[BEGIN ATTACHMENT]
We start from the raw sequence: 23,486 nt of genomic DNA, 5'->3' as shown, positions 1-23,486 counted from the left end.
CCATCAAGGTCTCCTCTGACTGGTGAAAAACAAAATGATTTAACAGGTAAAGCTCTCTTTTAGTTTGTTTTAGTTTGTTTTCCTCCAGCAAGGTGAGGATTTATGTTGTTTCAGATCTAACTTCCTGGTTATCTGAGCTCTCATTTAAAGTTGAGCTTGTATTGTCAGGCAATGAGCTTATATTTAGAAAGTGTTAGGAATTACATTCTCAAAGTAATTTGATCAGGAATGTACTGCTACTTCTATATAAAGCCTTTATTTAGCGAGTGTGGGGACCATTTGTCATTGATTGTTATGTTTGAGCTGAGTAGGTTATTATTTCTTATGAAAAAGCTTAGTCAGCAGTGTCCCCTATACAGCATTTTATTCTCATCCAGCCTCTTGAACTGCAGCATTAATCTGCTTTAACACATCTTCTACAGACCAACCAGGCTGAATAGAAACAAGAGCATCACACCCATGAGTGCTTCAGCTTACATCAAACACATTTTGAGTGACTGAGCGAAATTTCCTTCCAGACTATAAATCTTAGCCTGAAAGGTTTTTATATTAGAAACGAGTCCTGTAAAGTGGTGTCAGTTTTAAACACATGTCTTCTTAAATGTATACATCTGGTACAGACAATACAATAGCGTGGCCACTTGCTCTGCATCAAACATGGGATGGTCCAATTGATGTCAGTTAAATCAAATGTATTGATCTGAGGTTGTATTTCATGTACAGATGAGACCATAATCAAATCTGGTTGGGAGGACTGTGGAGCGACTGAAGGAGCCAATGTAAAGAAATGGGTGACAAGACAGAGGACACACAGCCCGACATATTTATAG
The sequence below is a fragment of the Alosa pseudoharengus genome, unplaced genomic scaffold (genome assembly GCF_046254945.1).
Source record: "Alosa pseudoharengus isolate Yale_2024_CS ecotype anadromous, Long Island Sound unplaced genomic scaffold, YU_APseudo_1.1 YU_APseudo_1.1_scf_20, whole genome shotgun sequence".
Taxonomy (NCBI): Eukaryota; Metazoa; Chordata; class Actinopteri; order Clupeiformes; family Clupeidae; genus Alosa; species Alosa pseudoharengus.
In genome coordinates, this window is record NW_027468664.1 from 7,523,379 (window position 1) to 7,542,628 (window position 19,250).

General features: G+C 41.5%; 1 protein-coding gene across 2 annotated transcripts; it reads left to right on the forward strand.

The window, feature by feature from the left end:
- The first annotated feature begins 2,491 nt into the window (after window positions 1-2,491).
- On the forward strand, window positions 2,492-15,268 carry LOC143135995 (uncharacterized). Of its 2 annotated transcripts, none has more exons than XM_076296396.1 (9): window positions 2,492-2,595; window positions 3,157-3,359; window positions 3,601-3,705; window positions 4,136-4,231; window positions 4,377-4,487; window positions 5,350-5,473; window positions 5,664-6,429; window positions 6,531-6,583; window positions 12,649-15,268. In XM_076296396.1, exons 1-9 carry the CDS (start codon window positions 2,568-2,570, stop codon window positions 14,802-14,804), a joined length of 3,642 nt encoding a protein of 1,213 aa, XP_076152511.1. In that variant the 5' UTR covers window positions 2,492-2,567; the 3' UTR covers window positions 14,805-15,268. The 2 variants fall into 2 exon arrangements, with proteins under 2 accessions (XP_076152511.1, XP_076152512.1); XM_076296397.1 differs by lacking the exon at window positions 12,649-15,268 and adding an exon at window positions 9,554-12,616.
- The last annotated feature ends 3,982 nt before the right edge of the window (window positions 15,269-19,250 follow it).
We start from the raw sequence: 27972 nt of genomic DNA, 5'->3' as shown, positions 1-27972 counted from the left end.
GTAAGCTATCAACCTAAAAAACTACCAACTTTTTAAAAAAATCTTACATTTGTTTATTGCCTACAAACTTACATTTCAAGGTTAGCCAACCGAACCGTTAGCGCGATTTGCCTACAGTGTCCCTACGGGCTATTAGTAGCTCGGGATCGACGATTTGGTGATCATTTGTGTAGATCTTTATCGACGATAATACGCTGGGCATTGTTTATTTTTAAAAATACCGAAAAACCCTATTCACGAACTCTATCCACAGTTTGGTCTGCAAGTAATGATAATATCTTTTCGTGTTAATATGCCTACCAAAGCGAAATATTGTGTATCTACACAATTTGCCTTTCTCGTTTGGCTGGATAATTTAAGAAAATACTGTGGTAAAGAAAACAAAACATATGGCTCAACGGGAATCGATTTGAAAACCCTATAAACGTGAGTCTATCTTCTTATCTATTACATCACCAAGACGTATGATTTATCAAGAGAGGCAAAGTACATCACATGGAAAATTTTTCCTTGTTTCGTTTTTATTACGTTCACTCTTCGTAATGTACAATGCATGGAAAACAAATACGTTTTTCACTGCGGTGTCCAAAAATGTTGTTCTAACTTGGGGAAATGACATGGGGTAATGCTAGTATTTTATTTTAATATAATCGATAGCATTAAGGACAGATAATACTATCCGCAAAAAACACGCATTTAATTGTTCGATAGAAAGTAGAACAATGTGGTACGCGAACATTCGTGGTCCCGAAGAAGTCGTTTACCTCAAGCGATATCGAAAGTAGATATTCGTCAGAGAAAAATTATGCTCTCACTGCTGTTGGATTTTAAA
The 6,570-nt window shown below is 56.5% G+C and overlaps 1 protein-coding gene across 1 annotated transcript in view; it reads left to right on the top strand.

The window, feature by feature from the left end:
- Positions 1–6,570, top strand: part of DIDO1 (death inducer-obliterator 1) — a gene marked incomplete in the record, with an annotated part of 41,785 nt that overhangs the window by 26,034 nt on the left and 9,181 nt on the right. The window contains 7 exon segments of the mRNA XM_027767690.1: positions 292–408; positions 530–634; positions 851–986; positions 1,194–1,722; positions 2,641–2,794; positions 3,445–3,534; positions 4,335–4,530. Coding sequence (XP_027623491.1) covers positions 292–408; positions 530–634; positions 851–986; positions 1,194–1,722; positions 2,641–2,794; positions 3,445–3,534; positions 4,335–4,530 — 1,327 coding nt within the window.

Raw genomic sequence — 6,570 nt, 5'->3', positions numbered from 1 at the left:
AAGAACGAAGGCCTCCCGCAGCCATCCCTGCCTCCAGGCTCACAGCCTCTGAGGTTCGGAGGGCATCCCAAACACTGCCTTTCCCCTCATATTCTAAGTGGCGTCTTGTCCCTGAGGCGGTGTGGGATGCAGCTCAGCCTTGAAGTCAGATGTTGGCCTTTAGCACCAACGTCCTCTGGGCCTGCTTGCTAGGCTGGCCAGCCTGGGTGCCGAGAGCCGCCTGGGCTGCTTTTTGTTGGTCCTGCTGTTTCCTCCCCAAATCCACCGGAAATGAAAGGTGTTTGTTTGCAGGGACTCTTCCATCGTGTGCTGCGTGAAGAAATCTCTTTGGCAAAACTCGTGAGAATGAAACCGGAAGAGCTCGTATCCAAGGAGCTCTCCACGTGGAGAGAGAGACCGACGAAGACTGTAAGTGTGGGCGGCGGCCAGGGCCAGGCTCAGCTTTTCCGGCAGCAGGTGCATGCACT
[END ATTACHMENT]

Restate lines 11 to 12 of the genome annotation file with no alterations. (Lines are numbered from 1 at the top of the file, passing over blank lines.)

- The last annotated feature ends 3,982 nt before the right edge of the window (window positions 15,269-19,250 follow it).
We start from the raw sequence: 27972 nt of genomic DNA, 5'->3' as shown, positions 1-27972 counted from the left end.